Writing a custom Driver
Drivers should be simple and isolated; this means that they should be responsible for managing precisely one Resource Type per endpoint and that the Resources created should not interfere with each other.
When creating a Driver, you will need to consider three elements:
- How to provision the Resources
- How to store the provisioned Resource's state
- How to handle the Resource Account(s) needed to provision the Resources
Drivers typically call APIs associated with managed services, using the credentials provided by the Resource Accounts as necessary. Resource Accounts are identities used to provision and manage resources via Dynamic Resource Definitions. They can represent a range of identities, including cloud provider service accounts, VPN accounts, SSH accounts, and other credentials.
Before you start writing a new Driver, you must understand the flows that will trigger your Driver's API.
When deploying an Application (App), the Platform Orchestrator will evaluate the Delta and the Deployment and begin resource matching. Once the Platform Orchestrator has identified the necessary Drivers and Resource Accounts, it will contact the Drivers and supply any relevant configuration. This process begins by issuing a
PUTrequest to the Driver's API. The Driver will then need to evaluate whether it needs to create or update the resource. It does this by comparing the contents of the
PUTto its internal state representation. If the Driver responds with a
202 Accepted, the orchestrator will periodically poll it with the same data until it returns a
When redeploying (or updating) an App, the Platform Orchestrator follows the same process and hits the same endpoints as when handling new Deployments. This use of a common process simplifies the interface and implementation of Drivers as the Platform Orchestrator doesn't need to differentiate between new resources and ones that already exist.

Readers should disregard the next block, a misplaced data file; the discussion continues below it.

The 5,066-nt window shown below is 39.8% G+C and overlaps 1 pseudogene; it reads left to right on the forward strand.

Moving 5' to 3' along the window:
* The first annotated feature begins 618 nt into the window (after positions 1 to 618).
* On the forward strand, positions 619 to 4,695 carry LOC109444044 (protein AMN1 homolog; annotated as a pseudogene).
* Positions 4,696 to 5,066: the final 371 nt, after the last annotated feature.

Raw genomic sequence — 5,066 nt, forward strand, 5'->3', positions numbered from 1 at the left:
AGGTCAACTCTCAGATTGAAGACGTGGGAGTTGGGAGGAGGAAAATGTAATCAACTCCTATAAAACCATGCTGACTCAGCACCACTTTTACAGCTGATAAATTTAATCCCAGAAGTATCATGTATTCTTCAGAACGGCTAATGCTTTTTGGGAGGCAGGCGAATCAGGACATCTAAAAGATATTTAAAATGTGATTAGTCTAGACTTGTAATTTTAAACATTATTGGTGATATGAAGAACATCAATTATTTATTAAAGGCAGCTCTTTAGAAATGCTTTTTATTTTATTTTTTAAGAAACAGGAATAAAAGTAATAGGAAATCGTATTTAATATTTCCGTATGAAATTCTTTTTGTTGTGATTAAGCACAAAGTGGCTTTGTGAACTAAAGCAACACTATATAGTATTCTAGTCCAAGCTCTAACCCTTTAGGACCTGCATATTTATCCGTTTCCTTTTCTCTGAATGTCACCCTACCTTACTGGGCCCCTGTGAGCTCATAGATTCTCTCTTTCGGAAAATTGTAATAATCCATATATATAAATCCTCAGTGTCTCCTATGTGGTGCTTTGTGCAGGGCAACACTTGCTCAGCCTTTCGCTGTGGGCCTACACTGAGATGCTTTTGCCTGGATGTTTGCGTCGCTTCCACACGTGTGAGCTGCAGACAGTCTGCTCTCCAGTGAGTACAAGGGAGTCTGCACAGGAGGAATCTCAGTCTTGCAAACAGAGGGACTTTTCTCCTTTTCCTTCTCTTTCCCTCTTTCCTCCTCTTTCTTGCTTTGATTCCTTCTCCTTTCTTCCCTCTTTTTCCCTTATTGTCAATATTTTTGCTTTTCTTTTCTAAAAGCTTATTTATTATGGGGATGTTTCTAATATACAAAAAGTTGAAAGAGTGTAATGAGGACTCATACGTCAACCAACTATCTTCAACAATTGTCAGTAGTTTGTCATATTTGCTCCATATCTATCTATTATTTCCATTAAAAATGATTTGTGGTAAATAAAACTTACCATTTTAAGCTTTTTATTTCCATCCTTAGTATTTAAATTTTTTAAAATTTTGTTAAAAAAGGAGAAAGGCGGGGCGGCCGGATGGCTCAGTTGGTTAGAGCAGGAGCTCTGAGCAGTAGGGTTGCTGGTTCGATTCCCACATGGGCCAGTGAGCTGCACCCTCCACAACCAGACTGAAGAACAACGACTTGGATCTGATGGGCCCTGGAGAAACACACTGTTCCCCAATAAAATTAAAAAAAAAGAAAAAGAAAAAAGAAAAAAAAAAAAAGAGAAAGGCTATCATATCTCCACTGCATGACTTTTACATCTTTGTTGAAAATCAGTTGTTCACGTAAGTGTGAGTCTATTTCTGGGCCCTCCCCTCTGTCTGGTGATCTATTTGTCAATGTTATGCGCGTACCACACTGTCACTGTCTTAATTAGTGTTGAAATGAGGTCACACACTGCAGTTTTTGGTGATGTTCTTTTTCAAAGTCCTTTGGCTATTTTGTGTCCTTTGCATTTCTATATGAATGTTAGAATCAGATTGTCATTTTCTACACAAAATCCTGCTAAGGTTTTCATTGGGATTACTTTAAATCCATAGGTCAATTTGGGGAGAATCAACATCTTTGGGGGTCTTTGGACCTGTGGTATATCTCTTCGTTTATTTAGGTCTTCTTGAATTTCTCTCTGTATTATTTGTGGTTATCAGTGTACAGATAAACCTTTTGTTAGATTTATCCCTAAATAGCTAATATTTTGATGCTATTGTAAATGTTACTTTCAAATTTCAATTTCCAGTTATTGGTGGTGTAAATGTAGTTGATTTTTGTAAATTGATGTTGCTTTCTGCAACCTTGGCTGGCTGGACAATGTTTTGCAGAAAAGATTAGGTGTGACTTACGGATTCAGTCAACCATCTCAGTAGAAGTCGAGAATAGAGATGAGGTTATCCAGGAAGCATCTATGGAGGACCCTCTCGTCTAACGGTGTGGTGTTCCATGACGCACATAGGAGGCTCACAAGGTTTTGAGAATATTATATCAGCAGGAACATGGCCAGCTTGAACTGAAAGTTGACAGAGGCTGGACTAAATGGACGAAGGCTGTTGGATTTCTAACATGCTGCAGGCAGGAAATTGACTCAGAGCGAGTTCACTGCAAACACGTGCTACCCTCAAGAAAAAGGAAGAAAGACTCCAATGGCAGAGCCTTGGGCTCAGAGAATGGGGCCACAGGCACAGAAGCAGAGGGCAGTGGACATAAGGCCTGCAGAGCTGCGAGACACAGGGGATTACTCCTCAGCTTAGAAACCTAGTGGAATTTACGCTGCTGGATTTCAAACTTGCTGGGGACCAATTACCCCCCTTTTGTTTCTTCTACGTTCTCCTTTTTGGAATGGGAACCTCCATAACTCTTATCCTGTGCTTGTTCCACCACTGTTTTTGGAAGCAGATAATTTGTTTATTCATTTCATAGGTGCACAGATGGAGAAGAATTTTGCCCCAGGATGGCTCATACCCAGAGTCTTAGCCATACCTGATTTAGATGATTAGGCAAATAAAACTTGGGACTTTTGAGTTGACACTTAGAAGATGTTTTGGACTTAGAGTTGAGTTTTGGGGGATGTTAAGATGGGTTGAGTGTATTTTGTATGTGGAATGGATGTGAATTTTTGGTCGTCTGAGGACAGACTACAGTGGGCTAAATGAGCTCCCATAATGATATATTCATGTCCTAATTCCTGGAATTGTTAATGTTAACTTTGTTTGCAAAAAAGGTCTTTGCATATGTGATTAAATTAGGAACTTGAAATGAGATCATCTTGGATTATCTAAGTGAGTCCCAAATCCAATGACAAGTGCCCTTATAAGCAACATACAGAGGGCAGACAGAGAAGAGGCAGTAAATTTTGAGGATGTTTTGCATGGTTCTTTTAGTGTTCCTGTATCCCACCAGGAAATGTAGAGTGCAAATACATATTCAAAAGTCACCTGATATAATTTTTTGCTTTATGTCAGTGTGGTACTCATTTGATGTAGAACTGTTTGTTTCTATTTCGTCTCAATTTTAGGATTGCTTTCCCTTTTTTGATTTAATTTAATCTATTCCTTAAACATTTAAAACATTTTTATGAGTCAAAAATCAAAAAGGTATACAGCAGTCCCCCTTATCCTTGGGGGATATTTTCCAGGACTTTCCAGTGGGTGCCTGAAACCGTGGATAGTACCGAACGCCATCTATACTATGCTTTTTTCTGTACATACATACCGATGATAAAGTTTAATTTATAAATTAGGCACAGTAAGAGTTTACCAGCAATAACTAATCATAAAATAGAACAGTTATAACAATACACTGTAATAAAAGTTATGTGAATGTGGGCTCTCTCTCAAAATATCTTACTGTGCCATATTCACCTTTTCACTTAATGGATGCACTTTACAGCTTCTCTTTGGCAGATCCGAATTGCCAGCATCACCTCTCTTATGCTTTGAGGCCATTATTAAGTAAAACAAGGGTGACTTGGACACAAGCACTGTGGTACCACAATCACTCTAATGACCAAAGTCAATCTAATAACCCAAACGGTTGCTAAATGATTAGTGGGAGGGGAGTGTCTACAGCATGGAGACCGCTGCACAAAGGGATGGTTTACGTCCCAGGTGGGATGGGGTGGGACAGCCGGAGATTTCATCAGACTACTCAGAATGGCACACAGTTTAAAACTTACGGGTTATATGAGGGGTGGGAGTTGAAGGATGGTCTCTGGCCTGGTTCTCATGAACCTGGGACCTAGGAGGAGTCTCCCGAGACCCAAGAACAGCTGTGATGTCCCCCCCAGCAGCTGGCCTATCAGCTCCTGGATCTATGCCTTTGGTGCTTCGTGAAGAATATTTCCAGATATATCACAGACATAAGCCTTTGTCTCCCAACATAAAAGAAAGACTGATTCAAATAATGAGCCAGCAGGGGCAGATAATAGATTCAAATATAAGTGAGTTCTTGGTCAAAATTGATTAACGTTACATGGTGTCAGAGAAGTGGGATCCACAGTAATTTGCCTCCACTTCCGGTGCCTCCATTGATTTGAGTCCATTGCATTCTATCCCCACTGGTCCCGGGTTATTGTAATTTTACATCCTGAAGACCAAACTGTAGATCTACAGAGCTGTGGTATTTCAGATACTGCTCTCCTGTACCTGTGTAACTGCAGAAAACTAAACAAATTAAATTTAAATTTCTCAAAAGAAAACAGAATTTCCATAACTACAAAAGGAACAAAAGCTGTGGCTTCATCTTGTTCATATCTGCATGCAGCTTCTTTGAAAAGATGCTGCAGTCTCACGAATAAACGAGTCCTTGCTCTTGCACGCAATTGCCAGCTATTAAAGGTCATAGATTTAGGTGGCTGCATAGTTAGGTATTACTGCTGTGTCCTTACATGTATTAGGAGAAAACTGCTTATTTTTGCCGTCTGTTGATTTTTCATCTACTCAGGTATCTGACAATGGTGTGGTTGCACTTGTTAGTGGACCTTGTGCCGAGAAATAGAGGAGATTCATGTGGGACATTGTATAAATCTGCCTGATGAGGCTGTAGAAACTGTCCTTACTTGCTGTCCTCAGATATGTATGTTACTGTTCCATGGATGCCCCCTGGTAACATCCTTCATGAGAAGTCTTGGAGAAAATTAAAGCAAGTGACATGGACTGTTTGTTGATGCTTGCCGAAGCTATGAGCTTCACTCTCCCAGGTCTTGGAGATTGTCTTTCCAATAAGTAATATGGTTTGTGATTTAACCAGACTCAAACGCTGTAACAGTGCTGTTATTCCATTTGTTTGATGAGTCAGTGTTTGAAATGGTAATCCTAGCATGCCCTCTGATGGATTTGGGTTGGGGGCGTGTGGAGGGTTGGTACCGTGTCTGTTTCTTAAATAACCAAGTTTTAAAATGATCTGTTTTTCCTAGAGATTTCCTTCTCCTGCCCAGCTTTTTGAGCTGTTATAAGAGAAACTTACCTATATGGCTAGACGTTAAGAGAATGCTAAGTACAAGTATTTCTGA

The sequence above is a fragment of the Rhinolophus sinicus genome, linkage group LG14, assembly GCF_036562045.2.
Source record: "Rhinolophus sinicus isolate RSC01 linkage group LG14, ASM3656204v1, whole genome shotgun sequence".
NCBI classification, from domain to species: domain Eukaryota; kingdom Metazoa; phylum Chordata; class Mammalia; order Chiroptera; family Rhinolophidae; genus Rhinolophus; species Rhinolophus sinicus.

When a Resource is no longer needed, the Platform Orchestrator will contact the relevant Driver with a
DELETErequest for the specific resource. If the Driver responds with a
202 Accepted, the Platform Orchestrator will periodically poll the Driver until it receives a
204 No Content.
Drivers receive a Globally Unique Resource ID (
GUResID) as a
pathparameter, uniquely identifying the Resource that needs to be provisioned, updated, or deallocated.
GUResIDsare uniquely tied to the context of a resource. This means that if a resource is deleted and recreated, it would have the same
A Humanitec Driver must only create one instance of a Resource for a particular
GUResID. How a Resource instance is defined is up to the Driver. It is critical that multiple
PUTrequests to the Driver with the same
DELETErequests not create new instances.
Humanitec provides a mechanism for a Driver to store a small amount of state via a cookie-like Header called the Humanitec Driver Cookie. This Cookie allows the implementation of Divers without needing to handle their own state storage.
To set the Cookie, supply a
Set-Humanitec-Driver-Cookieheader in the response to the
PUTrequest. This Cookie can contain up to 10kB (10240bytes) of data, returned via a header called
Humanitec-Driver-Cookieon all subsequent requests. After a successful
DELETE, Humanitec automatically clears this Cookie. The Cookie can also be cleared by the Driver by sending an empty
Set-Humanitec-Driver-Cookie. To avoid character encoding issues, we recommend encoding the data you wish to store in the Cookie as a base64 string.
Humanitec considers the Cookie to be a sensitive opaque blob. It is stored securely in the configured secret store.
For resources that take little time to provision (i.e., under 180seconds), we recommend building your Driver to be synchronous. Meaning that it should only return once an action has finished executing, waiting until the action (provisioning/de-provisioning) is complete before returning a response with an HTTP Status Code of either
200for Create or Update requests or a
204for Delete requests.
Frequently, however, provisioning Resources can take a long time. For example, provisioning a new database instance or Kubernetes cluster can take tens of minutes on some platforms. Long-running HTTP requests are often subject to timeout due to underlying policies in various nodes of the TCP network.
An asynchronous Driver is fundamentally similar to the default synchronous type, except the first return to any action is an HTTP status code of
202. Humanitec will then periodically poll the Driver until a response with an HTTP status code of
200(on Create & Update),
204(on Delete), or a non-2xx status code is received.
An asynchronous driver needs must be able to independently track the state of the resource being provisioned and ensure that it can handle edge cases such as:
- A resource being deallocated before provisioning is complete.
- A resource being updated while provisioning is still ongoing.
- A resource being recreated while the previous instance is deallocated.
We maintain the following open-source reference implementations: